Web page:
Researchers open earthquake center

Online Poster

Online Poster

By Eric Chima

On January 17, 1994, an earthquake wrecked the Santa Monica Expressway. Overpasses crumbled, columns were crushed and the deck pulled loose from its supports on the world’s busiest roadway, causing millions of dollars in damage.

Now, a team of University researchers has unveiled a new facility that they hope will help prevent future catastrophes and cement the University’s position at the forefront of earthquake research by studying why the bridge failed.

The Multi-Axial Full-Scale Sub-Structures Testing and Simulation (MUST-SIM) Facility is designed to test full-size models of structural components such as steel beams and concrete columns. It is part of a nationwide project to study the performance of buildings and bridges under earthquake conditions.

The University’s civil engineering department has been among the leaders in earthquake engineering since the late 1950s when Nathan Newmark was the head of the department, said Dan Kuchma, an assistant professor in civil and environmental engineering.

“We have an incredibly strong history in earthquake engineering,” Kuchma said. “For a long time, there wasn’t even a number-two university in this field.”

A gymnasium-sized room in Newmark Hall, named in the professor’s honor, houses the MUST-SIM facility.

Researchers celebrated MUST-SIM’s grand opening on November 15. Its first project is testing models of the bridge piers of the Santa Monica Expressway in an attempt to replicate the disaster and improve designs for the future.

The facility is one of 15 new experimental testing facilities across the United States. Each testing facility has equipment to test different pieces of a structure, while the rest are modeled by computers. As part of an effort headed by University professor Bill Spencer, data is shared between the sites so that researchers can test entire systems one piece at a time.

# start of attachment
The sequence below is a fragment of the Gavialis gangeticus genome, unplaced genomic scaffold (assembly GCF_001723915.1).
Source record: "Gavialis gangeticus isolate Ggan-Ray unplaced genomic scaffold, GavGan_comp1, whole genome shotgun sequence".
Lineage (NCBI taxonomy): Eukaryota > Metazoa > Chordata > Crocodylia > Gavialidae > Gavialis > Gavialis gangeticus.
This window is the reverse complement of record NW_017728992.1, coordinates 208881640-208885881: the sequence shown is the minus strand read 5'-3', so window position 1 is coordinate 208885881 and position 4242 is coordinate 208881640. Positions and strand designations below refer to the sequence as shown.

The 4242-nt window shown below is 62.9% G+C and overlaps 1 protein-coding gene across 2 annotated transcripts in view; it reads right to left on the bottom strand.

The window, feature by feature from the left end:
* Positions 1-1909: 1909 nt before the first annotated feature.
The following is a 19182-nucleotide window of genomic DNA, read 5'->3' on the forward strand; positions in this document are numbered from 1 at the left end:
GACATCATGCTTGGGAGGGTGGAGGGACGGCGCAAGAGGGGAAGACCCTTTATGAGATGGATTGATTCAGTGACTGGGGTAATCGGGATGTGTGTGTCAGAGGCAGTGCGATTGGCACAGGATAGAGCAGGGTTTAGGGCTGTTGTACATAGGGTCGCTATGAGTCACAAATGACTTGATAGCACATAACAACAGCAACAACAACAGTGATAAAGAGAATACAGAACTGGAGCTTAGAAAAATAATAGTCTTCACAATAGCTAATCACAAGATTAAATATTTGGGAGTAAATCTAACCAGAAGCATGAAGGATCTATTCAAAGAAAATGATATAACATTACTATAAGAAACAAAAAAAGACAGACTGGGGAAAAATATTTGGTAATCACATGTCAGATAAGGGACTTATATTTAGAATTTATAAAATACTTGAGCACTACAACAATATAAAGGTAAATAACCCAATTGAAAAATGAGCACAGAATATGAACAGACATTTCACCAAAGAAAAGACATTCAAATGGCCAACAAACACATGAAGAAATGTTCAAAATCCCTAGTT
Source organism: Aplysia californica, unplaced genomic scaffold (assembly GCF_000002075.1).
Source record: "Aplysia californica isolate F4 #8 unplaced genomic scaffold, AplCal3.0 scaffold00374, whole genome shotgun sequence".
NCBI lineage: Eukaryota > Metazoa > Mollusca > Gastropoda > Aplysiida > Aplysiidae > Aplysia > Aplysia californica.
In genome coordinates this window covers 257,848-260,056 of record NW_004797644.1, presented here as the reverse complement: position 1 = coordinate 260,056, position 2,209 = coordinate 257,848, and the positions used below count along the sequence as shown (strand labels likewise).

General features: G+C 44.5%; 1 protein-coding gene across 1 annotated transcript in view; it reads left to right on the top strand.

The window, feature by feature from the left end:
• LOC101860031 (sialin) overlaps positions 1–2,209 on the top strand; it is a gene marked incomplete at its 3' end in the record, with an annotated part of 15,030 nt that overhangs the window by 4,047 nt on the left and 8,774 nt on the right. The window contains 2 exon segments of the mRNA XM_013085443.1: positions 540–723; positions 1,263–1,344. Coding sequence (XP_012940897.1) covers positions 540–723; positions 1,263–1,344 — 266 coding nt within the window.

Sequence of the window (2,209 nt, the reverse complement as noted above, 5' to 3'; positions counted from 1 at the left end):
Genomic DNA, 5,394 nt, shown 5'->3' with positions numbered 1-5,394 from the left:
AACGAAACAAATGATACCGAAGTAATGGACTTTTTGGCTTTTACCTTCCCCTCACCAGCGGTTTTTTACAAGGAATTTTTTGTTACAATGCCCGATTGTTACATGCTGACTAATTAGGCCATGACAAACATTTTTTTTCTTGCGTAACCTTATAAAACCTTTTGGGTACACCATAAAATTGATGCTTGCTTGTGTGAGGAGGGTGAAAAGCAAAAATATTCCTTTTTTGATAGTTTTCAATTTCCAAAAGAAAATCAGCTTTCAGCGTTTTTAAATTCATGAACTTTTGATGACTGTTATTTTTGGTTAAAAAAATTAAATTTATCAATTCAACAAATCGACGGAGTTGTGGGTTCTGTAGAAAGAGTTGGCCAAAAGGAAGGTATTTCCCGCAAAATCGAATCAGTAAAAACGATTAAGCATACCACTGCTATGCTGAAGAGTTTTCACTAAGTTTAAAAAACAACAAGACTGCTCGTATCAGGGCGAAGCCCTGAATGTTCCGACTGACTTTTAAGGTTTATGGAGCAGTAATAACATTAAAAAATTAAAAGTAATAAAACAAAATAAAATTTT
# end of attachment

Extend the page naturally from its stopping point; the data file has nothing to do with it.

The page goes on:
That, facility director Amr Elnashai said, is what makes the project unique.

“The actual columns of the Santa Monica Expressway were 50 feet apart,” Elnashai said. “You have a really complex system that could never be tested in one laboratory anywhere. So, instead, we spread the components out and make them think they are part of a complete system.”

MUST-SIM was funded by the National Science Foundation and is open for use by researchers throughout the United States. University professors designed and manage the facility.

“Anybody in the U.S. can write a proposal that goes to the National Science Foundation to conduct research in one of the facilities,” Kuchma said. “They select projects to fund each year that will run for the next three to five years.”

When MUST-SIM is used, a 35-ton loading box is attached to a “strong wall” over the pier to be tested. The boxes are capable of placing up to one million pounds of force on the pier in up to six different directions to simulate the full effect of an earthquake.

Videos of the MUST-SIM tests show large piers failing under the force of the machine. Concrete cracks and steel bars flex and snap as the pillar is cracked and sheared before finally giving way, sometimes explosively.

The facility’s uses extend beyond testing bridges. Because all the pieces are movable, Kuchma said, the same equipment could be used to test masonry walls, multi-story building frames and a variety of other structures.

Kuchma said the tests they have run on the piers have mirrored the actual damage caused by the earthquake. The next step is to apply changes to the components to improve their performance.

“We have a good facility to investigate failures and prevent them in the future,” Elnashai said. “We can create features that will behave better in future earthquakes.”